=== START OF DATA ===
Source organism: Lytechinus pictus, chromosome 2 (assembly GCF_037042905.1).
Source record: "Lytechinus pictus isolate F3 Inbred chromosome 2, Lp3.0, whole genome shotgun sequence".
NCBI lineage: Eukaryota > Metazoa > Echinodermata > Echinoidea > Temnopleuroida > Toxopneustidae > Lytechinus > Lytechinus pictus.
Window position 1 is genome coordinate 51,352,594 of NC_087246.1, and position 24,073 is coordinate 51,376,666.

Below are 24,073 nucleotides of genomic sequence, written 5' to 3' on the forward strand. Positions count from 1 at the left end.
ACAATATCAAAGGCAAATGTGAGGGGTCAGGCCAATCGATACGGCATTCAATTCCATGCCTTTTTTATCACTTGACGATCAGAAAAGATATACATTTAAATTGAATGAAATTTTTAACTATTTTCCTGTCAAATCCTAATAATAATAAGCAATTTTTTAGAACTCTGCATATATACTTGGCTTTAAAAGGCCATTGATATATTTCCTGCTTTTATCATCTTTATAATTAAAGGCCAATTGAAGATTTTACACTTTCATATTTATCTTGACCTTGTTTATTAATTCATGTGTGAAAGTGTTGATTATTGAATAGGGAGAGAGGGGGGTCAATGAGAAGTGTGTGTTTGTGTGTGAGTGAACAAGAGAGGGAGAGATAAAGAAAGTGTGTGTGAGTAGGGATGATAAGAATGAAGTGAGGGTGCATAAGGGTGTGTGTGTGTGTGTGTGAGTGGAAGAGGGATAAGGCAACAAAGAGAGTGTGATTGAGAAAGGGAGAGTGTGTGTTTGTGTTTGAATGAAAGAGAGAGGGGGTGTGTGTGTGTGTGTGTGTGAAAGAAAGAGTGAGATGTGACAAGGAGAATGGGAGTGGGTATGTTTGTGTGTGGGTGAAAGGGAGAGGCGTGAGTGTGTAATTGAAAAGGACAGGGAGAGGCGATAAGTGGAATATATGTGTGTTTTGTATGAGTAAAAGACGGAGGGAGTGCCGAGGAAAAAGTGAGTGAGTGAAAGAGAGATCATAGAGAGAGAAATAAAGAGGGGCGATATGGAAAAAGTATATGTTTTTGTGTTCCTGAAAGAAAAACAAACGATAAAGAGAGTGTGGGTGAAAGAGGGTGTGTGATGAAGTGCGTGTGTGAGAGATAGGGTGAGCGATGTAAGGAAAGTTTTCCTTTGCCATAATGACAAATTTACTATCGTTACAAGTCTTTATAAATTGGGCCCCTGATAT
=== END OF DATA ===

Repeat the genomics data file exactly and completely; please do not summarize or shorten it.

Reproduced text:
Source organism: Lytechinus pictus, chromosome 2 (assembly GCF_037042905.1).
Source record: "Lytechinus pictus isolate F3 Inbred chromosome 2, Lp3.0, whole genome shotgun sequence".
NCBI lineage: Eukaryota > Metazoa > Echinodermata > Echinoidea > Temnopleuroida > Toxopneustidae > Lytechinus > Lytechinus pictus.
Window position 1 is genome coordinate 51,352,594 of NC_087246.1, and position 24,073 is coordinate 51,376,666.

Below are 24,073 nucleotides of genomic sequence, written 5' to 3' on the forward strand. Positions count from 1 at the left end.
ACAATATCAAAGGCAAATGTGAGGGGTCAGGCCAATCGATACGGCATTCAATTCCATGCCTTTTTTATCACTTGACGATCAGAAAAGATATACATTTAAATTGAATGAAATTTTTAACTATTTTCCTGTCAAATCCTAATAATAATAAGCAATTTTTTAGAACTCTGCATATATACTTGGCTTTAAAAGGCCATTGATATATTTCCTGCTTTTATCATCTTTATAATTAAAGGCCAATTGAAGATTTTACACTTTCATATTTATCTTGACCTTGTTTATTAATTCATGTGTGAAAGTGTTGATTATTGAATAGGGAGAGAGGGGGGTCAATGAGAAGTGTGTGTTTGTGTGTGAGTGAACAAGAGAGGGAGAGATAAAGAAAGTGTGTGTGAGTAGGGATGATAAGAATGAAGTGAGGGTGCATAAGGGTGTGTGTGTGTGTGTGTGAGTGGAAGAGGGATAAGGCAACAAAGAGAGTGTGATTGAGAAAGGGAGAGTGTGTGTTTGTGTTTGAATGAAAGAGAGAGGGGGTGTGTGTGTGTGTGTGTGTGAAAGAAAGAGTGAGATGTGACAAGGAGAATGGGAGTGGGTATGTTTGTGTGTGGGTGAAAGGGAGAGGCGTGAGTGTGTAATTGAAAAGGACAGGGAGAGGCGATAAGTGGAATATATGTGTGTTTTGTATGAGTAAAAGACGGAGGGAGTGCCGAGGAAAAAGTGAGTGAGTGAAAGAGAGATCATAGAGAGAGAAATAAAGAGGGGCGATATGGAAAAAGTATATGTTTTTGTGTTCCTGAAAGAAAAACAAACGATAAAGAGAGTGTGGGTGAAAGAGGGTGTGTGATGAAGTGCGTGTGTGAGAGATAGGGTGAGCGATGTAAGGAAAGTTTTCCTTTGCCATAATGACAAATTTACTATCGTTACAAGTCTTTATAAATTGGGCCCCTGATAT